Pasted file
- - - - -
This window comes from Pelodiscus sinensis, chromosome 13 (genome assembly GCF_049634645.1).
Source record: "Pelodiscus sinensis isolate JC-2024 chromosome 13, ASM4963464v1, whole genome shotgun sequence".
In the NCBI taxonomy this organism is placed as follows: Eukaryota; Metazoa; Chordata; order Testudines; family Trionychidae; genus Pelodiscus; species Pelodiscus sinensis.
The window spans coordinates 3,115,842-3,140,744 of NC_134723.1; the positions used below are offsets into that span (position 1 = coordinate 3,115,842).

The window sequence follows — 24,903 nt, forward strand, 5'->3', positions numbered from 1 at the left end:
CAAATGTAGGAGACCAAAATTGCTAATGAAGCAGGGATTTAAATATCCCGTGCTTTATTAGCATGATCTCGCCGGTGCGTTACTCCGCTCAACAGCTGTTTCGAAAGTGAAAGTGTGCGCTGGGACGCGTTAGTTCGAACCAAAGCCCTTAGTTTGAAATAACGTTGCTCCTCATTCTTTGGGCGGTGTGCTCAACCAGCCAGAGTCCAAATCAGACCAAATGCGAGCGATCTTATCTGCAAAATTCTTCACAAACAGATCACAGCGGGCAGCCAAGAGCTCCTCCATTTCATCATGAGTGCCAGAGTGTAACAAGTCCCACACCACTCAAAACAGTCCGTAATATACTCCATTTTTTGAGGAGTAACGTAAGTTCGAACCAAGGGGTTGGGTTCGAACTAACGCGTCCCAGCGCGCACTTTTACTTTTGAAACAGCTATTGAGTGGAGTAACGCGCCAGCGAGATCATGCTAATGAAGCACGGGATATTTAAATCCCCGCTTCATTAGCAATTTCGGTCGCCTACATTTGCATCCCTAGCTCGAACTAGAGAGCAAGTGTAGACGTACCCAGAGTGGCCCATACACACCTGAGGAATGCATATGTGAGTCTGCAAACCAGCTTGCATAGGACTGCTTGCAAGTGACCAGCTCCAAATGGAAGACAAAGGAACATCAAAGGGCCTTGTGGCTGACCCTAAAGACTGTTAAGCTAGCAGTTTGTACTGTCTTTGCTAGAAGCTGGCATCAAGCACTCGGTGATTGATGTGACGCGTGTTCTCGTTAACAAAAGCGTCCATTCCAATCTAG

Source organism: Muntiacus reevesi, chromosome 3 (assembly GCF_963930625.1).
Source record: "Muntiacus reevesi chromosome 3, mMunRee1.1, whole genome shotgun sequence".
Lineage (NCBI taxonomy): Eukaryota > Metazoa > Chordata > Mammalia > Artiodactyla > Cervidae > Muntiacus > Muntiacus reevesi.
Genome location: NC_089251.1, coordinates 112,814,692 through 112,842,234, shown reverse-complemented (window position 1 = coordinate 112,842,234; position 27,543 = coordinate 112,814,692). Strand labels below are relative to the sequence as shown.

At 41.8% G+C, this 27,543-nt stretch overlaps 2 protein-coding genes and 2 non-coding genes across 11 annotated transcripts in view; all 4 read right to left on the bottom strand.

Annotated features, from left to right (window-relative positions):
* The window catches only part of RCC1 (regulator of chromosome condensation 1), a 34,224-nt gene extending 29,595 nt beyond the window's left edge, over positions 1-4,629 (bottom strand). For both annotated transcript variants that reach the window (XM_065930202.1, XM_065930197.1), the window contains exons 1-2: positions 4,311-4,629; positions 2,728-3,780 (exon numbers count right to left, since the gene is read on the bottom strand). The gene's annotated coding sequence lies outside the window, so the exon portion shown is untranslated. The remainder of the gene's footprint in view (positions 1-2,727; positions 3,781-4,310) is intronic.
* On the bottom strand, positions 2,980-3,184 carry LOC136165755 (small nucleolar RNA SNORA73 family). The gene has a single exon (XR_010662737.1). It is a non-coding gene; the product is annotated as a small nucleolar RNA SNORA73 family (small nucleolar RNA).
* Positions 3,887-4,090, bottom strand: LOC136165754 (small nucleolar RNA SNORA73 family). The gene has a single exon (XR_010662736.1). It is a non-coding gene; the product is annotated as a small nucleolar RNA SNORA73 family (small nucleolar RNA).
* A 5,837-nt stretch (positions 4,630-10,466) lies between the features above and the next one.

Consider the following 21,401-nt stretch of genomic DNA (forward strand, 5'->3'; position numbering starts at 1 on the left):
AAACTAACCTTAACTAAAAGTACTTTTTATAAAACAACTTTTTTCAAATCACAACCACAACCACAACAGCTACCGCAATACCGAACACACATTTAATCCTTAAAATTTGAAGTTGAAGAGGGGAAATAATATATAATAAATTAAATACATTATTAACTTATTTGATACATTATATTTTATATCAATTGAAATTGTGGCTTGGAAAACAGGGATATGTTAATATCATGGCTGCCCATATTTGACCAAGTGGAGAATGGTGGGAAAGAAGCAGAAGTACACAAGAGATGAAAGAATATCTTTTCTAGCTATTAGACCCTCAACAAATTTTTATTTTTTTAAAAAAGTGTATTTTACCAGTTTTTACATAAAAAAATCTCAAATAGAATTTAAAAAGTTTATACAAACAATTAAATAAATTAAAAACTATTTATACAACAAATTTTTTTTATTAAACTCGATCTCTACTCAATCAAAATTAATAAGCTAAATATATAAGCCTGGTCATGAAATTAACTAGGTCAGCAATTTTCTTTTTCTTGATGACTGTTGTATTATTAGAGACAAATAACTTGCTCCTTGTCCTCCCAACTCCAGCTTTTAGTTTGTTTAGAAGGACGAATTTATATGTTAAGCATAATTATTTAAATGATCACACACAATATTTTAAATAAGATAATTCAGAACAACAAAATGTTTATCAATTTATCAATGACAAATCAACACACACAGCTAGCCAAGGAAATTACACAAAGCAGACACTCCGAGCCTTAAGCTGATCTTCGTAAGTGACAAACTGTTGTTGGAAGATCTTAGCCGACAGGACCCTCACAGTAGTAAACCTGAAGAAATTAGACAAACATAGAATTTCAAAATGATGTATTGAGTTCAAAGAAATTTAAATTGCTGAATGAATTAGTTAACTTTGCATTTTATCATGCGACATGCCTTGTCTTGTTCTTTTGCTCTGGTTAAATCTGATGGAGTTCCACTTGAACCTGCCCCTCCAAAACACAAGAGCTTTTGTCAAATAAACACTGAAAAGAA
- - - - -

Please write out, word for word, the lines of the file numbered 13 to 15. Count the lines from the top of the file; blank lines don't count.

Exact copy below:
* The window catches only part of RCC1 (regulator of chromosome condensation 1), a 34,224-nt gene extending 29,595 nt beyond the window's left edge, over positions 1-4,629 (bottom strand). For both annotated transcript variants that reach the window (XM_065930202.1, XM_065930197.1), the window contains exons 1-2: positions 4,311-4,629; positions 2,728-3,780 (exon numbers count right to left, since the gene is read on the bottom strand). The gene's annotated coding sequence lies outside the window, so the exon portion shown is untranslated. The remainder of the gene's footprint in view (positions 1-2,727; positions 3,781-4,310) is intronic.
* On the bottom strand, positions 2,980-3,184 carry LOC136165755 (small nucleolar RNA SNORA73 family). The gene has a single exon (XR_010662737.1). It is a non-coding gene; the product is annotated as a small nucleolar RNA SNORA73 family (small nucleolar RNA).
* Positions 3,887-4,090, bottom strand: LOC136165754 (small nucleolar RNA SNORA73 family). The gene has a single exon (XR_010662736.1). It is a non-coding gene; the product is annotated as a small nucleolar RNA SNORA73 family (small nucleolar RNA).